I have my own talent for food as well.  I've been told many times that I should compete in the Pillsbury bakeoff, and I've wowed quite a few people with my grilling.  No, I'm not talking about burgers and dogs on a gas grill.  I have nothing but contempt for anything but natural charcoal or wood for grilling.  I love making people "ooh" and "aahh" when I make a chocolate soufflé right in front of them and hearing their accolades as they devour it.  Wow, did I get away from knives, or what?

Precision slices with a Santoku knife
Dull knives can make food preparation difficult and frustrating.  Because I am such a stickler for extremely sharp knives, and cook at home a lot, going to someone else's house and using their knives makes me painfully aware of how many people out there don't know how or think to care about sharp blades.  Serrated edges and the likes of "Ginsu" stuff was invented for such people.  I don't like serrated knives except for very specific and limited functions.  I keep all my knives in extreme sharpness as much as possible, so when I want to slice up some tomato or onion, I can do it by hand with my chef's knife or Santoku blade in very thin, precise slices as if they were cut on a mandolin or a commercial rotary slicer.  It makes food preparation a joy, more than a chore.

I also sharpen scissors and other cutting tools with the same care and attention to detail.  When I worked as the night shift mechanic in a factory that made the seat covers for the airlines, I would sharpen scissors and snips for all the workers on the sewing lines and cutting tables, and they let me know that they had never had anybody do it so well.  It saves a lot of time and fatigue when you can just shove a pair of scissors through a sheet of material without opening and closing them with effort.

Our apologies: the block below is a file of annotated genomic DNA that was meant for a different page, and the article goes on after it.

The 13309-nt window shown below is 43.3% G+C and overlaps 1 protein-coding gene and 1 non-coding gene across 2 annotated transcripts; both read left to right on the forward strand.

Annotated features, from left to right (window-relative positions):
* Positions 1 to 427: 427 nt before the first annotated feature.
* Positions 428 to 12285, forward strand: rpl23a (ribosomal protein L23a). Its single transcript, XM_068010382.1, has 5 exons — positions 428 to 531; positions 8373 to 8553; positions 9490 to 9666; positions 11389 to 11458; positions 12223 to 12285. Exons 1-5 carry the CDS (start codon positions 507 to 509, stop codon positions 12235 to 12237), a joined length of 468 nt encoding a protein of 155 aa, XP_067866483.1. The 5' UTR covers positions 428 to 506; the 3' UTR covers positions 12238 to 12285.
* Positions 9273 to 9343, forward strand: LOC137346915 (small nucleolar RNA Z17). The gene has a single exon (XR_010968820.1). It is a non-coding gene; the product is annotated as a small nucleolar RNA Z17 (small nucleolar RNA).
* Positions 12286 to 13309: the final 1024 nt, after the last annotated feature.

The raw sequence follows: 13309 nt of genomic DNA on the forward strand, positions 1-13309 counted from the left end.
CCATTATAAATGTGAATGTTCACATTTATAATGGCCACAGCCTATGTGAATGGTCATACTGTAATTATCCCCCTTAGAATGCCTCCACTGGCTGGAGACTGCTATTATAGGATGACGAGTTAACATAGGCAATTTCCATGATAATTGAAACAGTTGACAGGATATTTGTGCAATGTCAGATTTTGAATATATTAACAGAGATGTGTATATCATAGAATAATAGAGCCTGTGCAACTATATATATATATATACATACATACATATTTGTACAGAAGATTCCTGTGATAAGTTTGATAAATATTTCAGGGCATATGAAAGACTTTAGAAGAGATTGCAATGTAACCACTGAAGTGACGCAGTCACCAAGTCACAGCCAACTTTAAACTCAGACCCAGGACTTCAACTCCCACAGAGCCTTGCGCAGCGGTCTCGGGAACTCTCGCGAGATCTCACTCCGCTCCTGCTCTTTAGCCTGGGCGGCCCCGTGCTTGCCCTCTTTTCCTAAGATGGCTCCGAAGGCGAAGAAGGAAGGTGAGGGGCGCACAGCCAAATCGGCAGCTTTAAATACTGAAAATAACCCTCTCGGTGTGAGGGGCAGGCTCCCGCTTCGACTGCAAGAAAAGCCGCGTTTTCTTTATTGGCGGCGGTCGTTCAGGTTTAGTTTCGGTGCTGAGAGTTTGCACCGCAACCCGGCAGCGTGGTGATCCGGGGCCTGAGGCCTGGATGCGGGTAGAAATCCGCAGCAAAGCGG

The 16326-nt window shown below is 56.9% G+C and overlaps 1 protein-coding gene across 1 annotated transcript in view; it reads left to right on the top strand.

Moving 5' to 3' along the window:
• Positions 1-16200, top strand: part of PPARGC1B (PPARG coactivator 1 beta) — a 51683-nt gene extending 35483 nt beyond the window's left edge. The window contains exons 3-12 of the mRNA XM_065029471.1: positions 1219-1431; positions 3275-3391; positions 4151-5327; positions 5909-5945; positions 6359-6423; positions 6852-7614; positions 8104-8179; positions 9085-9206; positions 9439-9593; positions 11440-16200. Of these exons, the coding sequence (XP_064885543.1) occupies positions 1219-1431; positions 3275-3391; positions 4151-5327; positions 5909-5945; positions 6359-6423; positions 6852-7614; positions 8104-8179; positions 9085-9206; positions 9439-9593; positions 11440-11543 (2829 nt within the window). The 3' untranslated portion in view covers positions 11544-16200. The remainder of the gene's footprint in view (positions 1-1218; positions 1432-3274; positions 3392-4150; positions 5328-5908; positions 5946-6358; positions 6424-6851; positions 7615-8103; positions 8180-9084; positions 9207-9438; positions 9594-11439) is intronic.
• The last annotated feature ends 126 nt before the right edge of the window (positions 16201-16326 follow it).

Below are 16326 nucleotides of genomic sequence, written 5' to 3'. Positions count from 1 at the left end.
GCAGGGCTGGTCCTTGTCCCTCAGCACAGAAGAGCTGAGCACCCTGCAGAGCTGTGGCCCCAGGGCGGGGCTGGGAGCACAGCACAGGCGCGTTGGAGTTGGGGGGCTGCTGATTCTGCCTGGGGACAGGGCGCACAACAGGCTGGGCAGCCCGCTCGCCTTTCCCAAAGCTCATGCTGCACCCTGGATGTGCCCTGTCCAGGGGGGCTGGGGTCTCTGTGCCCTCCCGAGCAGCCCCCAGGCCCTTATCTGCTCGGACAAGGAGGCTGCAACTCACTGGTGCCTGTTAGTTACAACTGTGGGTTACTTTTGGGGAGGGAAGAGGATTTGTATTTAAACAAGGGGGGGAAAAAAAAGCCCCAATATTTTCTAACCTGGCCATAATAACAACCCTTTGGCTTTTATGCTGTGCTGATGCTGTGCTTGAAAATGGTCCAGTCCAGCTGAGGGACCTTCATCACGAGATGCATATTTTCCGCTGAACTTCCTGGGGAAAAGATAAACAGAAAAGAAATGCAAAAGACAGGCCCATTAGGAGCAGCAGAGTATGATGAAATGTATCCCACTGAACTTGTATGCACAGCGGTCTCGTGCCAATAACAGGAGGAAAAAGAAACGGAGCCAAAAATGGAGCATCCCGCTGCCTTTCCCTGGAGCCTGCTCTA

My dad told me when I was little, that "a dull knife will cut you quicker than a sharp one."  I didn't get it at first. He would watch me struggling to cut something with a dull knife and then, after repeating that phrase, would sharpen the knife and let me use it.  Later, it dawned on me.  It's when you struggle to cut something with a dull knife that you get careless and end up hurting yourself.  I've seen it plenty of times.

So, one of the things I do to make extra money, [hey, wait a minute!  Is there ever such a thing as "extra" money?]  is sharpening knives, blades, or most any kind of edged tool.  By virtue of my wife,  I happen to be blessed with a new daughter , who is a wonderful graphic artist.  She created this business card for me.

While I am a pretty good "Jack-of-all-Trades," I decided I would try settling down on one  thing and specialize in doing it extremely well.  If more comes of it, great.  So, if you are local enough, and would like your blades in tip-top shape, you can email me:  moses5768@yahoo.com.